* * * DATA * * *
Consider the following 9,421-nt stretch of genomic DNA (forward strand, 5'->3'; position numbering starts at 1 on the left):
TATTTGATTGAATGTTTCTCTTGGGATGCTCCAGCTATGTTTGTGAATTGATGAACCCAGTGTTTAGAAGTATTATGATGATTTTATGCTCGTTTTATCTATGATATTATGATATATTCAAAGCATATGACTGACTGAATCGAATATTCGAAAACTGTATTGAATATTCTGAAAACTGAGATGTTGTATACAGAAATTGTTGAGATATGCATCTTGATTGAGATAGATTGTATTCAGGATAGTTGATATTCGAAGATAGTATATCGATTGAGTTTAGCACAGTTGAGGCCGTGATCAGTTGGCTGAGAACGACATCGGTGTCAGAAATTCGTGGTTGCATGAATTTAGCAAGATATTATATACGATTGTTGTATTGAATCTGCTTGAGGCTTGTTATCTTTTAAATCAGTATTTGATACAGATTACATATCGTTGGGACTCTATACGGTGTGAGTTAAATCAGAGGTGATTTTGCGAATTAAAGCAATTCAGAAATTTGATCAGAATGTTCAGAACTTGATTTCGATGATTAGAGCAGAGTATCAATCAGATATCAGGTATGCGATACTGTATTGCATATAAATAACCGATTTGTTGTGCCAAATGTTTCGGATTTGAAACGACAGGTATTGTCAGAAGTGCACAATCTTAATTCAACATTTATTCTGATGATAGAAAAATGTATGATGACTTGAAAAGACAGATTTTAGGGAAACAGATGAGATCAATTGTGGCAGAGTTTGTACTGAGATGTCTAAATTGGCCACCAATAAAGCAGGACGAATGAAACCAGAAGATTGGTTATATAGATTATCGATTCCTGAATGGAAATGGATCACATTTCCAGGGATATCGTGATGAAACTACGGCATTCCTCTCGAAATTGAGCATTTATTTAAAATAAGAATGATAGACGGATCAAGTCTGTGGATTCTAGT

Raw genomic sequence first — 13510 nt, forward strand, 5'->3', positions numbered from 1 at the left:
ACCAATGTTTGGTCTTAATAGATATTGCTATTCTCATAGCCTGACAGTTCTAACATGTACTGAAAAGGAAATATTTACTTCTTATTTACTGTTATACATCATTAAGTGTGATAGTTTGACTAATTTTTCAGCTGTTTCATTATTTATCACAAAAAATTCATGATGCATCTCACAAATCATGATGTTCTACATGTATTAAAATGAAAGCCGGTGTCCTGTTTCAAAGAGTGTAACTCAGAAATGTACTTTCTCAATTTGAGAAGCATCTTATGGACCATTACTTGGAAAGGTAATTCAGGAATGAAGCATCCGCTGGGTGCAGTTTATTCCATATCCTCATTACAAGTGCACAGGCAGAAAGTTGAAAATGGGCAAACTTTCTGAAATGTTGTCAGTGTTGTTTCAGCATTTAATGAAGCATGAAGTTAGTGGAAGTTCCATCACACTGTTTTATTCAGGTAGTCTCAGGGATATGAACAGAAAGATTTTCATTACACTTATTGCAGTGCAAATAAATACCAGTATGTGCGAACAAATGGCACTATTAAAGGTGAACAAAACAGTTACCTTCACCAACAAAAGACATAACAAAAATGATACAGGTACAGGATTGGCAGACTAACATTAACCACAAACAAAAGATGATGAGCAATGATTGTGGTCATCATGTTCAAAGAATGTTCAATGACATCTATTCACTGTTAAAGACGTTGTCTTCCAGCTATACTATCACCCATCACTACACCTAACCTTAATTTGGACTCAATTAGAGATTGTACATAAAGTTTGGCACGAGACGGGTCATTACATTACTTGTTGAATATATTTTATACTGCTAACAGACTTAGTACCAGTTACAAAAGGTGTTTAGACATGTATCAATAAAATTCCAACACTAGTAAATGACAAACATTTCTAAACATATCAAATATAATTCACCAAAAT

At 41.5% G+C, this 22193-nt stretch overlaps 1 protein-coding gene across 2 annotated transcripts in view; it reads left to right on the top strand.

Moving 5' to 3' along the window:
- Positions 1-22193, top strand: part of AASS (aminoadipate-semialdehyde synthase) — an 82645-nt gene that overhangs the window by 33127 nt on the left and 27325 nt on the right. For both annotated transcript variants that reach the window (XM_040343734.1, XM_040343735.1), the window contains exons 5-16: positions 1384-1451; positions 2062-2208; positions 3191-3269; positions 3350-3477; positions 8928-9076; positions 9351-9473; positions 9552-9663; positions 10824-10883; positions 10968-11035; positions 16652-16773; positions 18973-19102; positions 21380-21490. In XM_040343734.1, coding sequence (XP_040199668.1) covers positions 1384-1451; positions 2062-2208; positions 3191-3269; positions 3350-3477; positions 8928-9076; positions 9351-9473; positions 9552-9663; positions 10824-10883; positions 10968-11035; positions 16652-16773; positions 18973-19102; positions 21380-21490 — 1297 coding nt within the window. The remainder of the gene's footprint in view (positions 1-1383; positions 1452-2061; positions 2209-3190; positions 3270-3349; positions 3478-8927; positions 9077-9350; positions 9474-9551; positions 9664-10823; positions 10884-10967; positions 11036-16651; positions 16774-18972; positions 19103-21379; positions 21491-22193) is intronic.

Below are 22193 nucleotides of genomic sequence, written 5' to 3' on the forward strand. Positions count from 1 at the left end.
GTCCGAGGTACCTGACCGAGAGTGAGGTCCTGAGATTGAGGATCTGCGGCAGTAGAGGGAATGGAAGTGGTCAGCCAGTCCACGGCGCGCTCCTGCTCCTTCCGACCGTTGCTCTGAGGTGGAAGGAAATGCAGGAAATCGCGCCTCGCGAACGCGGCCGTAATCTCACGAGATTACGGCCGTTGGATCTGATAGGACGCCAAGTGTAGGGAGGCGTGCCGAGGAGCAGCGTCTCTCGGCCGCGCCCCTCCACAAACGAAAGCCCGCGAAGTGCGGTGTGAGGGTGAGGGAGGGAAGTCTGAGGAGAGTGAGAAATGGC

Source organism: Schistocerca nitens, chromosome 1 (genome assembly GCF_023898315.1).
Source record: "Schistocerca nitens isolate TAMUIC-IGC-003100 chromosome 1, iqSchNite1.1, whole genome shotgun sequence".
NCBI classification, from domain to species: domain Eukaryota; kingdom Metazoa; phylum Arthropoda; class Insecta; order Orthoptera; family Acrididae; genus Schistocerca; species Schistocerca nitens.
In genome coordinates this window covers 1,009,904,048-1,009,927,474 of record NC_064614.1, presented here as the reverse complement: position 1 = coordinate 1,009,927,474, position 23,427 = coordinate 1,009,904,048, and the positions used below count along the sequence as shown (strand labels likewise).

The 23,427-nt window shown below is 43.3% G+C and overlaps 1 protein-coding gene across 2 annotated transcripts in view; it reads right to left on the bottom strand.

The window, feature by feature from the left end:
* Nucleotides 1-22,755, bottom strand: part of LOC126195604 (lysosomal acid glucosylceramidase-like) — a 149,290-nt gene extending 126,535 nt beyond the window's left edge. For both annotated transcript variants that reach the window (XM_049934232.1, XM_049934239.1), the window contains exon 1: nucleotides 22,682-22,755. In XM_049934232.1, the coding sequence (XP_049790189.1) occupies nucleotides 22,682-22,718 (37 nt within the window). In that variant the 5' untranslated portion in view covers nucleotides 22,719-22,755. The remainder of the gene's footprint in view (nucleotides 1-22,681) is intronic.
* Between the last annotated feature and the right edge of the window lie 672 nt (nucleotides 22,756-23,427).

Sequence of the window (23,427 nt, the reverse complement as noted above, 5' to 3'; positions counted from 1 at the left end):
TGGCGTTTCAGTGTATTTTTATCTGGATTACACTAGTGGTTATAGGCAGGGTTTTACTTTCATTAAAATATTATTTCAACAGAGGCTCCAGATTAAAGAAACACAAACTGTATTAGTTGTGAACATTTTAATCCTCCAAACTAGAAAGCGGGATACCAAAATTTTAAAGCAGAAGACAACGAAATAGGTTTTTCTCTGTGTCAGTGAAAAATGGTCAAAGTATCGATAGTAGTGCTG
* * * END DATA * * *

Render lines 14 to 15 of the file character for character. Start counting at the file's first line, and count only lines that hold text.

The 23,427-nt window shown below is 43.3% G+C and overlaps 1 protein-coding gene across 2 annotated transcripts in view; it reads right to left on the bottom strand.

The window, feature by feature from the left end: